My Worthington neighbor, Maura, and I once had a very good idea. We wanted to start a radio station just for the hilltowns of western Massachusetts.
We had it all planned except for the money. Maura, who worked in television news, said we needed about a million dollars. Too bad.
What would we broadcast? We’d ask the road bosses to call in reports on road conditions during winter storms. They’d tell us when the sand trucks were heading down Mason or West Chesterfield hills, and whether they were keeping up with the ice on the roads. They could warn which roads were impassable during mud season and save people a lot of trouble.
The maple sugarers could talk about how strong the sap is running. The man in town who kept track of the weather could keep us in the know.
We’d cover school events, ball games, and town meetings, where everything in the hilltowns is settled. We would record local concerts and “man on the road” interviews about local politics and other hot issues.
We’d inform anyone who listened about which residents had died and which ones were just born. We’d brag about the kids who were graduating from high school.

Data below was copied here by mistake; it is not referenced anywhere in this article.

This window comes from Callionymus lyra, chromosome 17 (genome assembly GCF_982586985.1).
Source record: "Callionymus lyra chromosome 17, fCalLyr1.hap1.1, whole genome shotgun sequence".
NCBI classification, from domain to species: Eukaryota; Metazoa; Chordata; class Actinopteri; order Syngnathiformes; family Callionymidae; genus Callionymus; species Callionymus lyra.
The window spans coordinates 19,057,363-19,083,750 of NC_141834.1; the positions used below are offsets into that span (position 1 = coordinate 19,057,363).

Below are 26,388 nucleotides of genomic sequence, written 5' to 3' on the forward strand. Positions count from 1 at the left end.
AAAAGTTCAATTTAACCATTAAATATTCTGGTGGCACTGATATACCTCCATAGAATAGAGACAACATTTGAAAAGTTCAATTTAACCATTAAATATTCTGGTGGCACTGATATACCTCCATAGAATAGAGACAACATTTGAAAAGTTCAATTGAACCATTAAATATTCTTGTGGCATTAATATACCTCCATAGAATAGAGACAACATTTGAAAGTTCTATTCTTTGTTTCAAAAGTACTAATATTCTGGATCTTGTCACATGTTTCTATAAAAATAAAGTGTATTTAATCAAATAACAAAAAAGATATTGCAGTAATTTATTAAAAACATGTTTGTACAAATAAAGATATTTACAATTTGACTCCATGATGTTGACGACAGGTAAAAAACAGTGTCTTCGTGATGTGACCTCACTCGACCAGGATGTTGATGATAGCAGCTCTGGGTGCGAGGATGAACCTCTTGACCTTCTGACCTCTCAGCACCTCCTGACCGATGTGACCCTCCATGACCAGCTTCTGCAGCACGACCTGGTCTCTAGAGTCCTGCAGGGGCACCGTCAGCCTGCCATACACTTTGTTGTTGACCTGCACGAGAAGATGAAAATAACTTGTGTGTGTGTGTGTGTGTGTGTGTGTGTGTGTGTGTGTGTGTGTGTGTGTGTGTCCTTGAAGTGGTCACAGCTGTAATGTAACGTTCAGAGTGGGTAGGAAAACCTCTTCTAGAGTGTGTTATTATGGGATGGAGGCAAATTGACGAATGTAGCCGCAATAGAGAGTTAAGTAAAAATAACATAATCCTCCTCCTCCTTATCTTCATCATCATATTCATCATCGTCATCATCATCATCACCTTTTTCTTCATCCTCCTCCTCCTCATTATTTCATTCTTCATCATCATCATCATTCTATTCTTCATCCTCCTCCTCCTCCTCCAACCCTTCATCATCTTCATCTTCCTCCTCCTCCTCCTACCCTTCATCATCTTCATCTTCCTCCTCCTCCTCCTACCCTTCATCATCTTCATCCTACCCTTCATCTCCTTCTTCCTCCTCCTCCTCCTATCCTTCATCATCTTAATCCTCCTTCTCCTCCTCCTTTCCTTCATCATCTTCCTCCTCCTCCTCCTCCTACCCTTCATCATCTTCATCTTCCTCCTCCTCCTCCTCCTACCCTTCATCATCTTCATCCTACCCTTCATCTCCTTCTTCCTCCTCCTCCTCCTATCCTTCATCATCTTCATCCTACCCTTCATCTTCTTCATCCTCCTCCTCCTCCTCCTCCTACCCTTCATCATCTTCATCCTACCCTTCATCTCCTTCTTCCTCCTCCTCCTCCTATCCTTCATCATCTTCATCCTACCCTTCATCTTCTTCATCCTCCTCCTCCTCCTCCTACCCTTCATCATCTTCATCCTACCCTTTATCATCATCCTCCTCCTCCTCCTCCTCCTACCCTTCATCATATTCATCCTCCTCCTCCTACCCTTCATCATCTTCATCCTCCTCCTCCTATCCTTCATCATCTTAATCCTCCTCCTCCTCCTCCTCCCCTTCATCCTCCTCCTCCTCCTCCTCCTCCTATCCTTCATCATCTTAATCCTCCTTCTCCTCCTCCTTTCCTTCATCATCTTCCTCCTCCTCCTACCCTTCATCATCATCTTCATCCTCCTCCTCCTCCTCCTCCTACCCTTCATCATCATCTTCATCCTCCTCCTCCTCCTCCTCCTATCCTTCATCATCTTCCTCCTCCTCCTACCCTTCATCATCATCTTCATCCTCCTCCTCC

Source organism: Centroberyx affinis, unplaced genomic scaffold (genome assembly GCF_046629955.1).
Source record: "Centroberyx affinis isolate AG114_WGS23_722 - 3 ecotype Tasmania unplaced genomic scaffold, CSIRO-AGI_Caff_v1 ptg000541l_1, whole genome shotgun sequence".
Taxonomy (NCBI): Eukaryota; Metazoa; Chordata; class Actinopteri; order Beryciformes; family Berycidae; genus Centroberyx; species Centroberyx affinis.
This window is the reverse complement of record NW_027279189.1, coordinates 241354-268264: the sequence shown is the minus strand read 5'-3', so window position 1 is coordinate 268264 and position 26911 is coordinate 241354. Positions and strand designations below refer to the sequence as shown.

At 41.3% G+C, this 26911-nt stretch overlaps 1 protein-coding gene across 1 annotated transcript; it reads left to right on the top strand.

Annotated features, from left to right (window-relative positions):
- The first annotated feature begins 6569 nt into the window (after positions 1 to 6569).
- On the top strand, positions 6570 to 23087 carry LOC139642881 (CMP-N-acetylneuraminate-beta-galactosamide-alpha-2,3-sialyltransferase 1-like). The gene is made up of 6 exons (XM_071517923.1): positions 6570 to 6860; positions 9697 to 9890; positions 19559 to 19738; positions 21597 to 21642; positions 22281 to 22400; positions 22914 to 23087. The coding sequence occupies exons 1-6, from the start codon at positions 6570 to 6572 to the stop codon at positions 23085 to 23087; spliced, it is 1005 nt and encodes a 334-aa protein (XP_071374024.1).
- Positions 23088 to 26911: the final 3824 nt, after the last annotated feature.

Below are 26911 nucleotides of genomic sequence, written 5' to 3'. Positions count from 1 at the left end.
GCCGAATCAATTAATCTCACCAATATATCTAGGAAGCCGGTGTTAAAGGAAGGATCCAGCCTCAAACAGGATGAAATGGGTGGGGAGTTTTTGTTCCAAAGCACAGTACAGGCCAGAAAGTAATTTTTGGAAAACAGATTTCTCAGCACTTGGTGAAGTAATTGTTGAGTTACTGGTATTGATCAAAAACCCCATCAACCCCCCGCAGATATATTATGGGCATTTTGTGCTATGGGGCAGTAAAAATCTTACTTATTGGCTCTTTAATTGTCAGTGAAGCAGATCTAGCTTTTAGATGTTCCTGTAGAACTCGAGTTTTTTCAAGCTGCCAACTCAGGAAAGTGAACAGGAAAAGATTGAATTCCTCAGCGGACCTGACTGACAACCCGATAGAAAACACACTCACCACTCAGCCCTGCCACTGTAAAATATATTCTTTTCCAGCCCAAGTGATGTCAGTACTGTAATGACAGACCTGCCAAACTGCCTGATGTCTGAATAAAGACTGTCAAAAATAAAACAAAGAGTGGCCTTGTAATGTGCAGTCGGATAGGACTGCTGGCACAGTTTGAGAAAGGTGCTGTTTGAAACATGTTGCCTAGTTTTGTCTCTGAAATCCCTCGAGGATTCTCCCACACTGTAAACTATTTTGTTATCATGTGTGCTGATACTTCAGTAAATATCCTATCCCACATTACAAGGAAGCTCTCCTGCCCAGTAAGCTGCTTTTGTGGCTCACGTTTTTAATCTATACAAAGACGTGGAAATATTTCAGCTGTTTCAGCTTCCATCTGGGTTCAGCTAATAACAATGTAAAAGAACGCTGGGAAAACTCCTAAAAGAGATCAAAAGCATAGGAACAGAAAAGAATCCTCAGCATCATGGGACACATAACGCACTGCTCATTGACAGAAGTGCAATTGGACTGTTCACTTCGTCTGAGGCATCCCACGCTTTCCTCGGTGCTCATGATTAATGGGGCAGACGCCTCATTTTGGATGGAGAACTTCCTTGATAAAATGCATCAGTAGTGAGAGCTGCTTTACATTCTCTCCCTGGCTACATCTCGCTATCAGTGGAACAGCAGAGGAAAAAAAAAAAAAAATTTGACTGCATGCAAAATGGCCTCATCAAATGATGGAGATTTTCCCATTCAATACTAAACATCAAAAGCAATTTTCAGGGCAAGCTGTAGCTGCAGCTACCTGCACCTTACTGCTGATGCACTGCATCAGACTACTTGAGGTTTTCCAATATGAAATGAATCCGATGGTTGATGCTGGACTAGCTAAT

If there were a Fourth of July Parade, a truck pull, or a pig roast at the Rod and Gun Club, we’d be there as well.
And every day we’d have a show called “Fifteen Minutes with Lester.”
When my family moved to Worthington, Lester Champion had lived there for over 40 years. He had a kind, round face and an old-fashioned way of putting things. He and his wife, Mary, lived in a humble home of stone on the edge of a potato field.
When I was a reporter, I did a story about his truck farm. He told me the earth was so hard he could bend a crowbar beating on it.
And Lester, who was in his 70s, could talk, talk, and talk about most everything — gardening, the weather, nature, Cape Cod where he grew up, or being a glider pilot in World War II — in his slow, deliberate way. If I ran into him, usually outside the town’s general store, I counted on losing at least 15 minutes that day but he always had something worth listening to. Others were not so patient and went out of their way to avoid him.
So here was our idea. Maura and I would give Lester free choice on any topic. He’d get 15 minutes to say it. Only 15 minutes. And, we’d all get to listen on the radio.
One thought on “Fifteen Minutes with Lester”
My parents lived up the road from Lester (the Raineaults).